Small, Generous Contributions Make Big Difference for Veterans

Student Council Holds Week-Long Penny Wars Fundraiser


Submitted Photo

Thursday Tally: The student council kept the school informed on the status of the competition daily. They would hang a sign glass before the theater that read the current totals for each class. The sign also shows the cumulative amount of money raised.

With the Christmas season quickly approaching, student council decided to give back to the community through a penny war. The penny war was a competition between each grade to see which one can raise the most money.
“All you had to do was bring pennies to put in your class’s bucket,” student council sponsor Mrs. Anita O’Neill said. “And bring dollars or any silver coins to put in as a negative amount into the other class’s bucket.”
The inspiration for the school to conduct the penny war came from Mrs. O’Neill. Although the school had held penny wars in the past, this was the first time for a community cause.
“I heard about the idea of penny wars from the Angel Card Project,” O’Neill said. “And since Veteran’s Day was coming up, we had a meeting and I asked if our student council wanted to do this and they said yes. And a community member here in town, who works at the nursing home, said they could use funds to mail Christmas letters. So the inspiration came from us thinking of ways to unify our school and to give them something purposeful. Also, about ten years ago we did a penny war with our former librarian, and we had pennies for Emily, who had fallen on some difficult medical times. So that penny war influenced my decision, too.”
The penny war raised over $126 to cover the postage costs for retirement homes sending cards to veterans. The final totals for each class were: Freshman with negative $36.27, Sophomores with negative $40.55, Juniors with negative $11.34, Seniors with negative $26.00 and Staff/Faculty rounding it out with $19.68. The money that was donated to the penny war came from spots ranging from pennies found on the street to quarters left in car cup holders.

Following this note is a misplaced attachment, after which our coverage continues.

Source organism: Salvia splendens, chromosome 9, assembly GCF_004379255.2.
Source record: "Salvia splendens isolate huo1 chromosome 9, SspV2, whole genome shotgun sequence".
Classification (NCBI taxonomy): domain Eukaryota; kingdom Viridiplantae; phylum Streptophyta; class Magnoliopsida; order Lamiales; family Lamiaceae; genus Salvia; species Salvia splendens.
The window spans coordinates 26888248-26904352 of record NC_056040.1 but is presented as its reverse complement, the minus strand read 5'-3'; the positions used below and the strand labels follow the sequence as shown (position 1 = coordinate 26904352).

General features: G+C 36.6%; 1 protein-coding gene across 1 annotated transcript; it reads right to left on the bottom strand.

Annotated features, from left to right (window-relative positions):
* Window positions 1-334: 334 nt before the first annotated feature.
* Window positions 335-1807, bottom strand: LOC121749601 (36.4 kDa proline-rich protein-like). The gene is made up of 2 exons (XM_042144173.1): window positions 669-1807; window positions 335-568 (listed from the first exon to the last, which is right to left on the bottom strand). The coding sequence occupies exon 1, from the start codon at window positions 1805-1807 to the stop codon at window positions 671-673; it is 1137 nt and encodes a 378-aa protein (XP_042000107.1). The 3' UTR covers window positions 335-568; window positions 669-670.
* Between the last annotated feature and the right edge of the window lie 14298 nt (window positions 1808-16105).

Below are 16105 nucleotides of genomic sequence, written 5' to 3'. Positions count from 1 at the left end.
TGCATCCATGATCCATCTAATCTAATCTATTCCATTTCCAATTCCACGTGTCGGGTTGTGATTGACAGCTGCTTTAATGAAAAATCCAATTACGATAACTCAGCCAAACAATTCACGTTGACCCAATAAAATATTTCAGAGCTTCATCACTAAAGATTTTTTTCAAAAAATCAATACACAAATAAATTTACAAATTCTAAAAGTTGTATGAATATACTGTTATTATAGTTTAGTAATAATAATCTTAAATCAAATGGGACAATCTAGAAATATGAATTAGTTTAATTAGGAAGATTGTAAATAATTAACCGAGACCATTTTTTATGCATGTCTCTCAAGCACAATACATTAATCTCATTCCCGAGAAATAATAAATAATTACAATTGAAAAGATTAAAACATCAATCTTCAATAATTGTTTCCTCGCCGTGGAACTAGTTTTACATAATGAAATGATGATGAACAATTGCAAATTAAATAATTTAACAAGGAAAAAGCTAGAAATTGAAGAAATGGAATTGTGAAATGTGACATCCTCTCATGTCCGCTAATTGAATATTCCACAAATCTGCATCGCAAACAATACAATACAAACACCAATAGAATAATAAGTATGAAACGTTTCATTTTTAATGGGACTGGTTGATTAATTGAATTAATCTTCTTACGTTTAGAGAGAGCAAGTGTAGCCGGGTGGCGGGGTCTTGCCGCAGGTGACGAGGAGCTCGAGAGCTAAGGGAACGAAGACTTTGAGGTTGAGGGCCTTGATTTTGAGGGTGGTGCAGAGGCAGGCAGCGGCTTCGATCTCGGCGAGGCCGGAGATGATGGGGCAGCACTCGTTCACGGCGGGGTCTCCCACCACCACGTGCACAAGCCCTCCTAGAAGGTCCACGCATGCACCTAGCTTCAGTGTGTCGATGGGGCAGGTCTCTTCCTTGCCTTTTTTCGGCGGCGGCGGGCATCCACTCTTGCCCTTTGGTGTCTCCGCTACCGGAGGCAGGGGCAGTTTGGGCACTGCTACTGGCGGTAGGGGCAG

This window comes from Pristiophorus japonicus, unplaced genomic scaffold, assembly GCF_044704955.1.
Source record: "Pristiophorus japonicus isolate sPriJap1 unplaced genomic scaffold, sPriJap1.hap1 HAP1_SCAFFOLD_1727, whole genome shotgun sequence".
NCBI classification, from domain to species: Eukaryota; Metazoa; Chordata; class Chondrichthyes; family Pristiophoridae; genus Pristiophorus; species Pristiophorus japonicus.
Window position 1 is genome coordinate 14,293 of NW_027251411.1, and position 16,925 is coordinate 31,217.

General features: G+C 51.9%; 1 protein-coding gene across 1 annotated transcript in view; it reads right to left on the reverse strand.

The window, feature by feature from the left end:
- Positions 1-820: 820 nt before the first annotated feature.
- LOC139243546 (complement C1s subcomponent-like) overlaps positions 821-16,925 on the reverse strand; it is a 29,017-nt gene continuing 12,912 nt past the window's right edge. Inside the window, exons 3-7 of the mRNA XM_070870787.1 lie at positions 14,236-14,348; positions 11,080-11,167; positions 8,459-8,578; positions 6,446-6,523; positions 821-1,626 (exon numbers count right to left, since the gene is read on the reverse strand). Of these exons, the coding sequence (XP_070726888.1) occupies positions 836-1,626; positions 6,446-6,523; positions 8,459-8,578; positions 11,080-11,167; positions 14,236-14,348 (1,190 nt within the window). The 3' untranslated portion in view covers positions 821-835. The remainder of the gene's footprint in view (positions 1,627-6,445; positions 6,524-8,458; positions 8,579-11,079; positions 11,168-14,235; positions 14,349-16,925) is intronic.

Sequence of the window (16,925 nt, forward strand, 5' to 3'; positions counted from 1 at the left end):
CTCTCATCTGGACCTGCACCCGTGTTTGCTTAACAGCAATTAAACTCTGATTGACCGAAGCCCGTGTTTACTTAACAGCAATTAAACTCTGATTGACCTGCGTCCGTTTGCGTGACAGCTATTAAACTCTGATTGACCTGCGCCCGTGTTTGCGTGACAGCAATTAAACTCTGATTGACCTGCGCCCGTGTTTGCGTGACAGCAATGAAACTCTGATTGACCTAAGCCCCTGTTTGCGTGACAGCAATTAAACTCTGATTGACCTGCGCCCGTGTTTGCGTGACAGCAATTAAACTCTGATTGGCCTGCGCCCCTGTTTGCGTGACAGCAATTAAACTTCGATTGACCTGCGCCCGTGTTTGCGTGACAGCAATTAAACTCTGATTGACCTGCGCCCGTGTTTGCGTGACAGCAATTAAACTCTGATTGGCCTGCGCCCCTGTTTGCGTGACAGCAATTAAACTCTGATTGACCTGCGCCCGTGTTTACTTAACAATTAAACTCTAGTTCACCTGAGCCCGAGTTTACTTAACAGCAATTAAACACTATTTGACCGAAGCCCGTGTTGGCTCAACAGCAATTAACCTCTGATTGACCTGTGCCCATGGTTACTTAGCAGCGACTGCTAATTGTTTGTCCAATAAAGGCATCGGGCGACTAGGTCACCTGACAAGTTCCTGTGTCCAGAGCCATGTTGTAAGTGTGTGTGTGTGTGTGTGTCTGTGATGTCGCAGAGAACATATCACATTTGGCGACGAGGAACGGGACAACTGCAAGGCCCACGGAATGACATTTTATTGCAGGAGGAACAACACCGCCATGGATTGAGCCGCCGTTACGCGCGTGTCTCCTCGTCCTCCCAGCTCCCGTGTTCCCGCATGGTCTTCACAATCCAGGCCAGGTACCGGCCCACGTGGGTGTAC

“I donated two dollars,” sophomore Harrison Nordmeyer said. “I had some extra money from the vending machine, and I thought it might as well go to good use.”
Teachers also joined in the competitive fun and in a big way. Not only did the teachers contribute to the loss of points for the other classes, but they were the only group to finish above zero.
“I honestly do not know how much I donated, only because I had a container of change, and I put it all in,” social studies instructor Mr. Jon Swanson said. “So if I estimated I would say two dollars or so. I put my silver coins in the freshman container and the junior container, and I put them in both of those because freshmen are freshmen, and they don’t deserve to win anything, and the junior container was really because I put up with a lot of junior attitude.”

Accepting of All: Even though the competition was titled “penny wars”, the student council would accept any form of American currency. The only stipulation, all currency that is not a penny would subtract from the jars total. This led to a strategy that explains why four of the five jars ended with a negative total. (Matthew McKinney)

Students and faculty were encouraged to donate, in-part because it benefits veterans. Also, the competitive nature of the penny war was one way the student council got people to donate.
“The money raised will go to the coordinator of the nursing homes in the area who will send the money to some nursing homes,” O’Neill said. “And the residents, there, will write letters to our veterans, and the postage costs for those letters will be covered by the money we raised.”
For a fundraiser that is fueled by pennies, collecting over $126 dollars in change is best summed up by Mrs. O’Neill: “I believe it was a success.”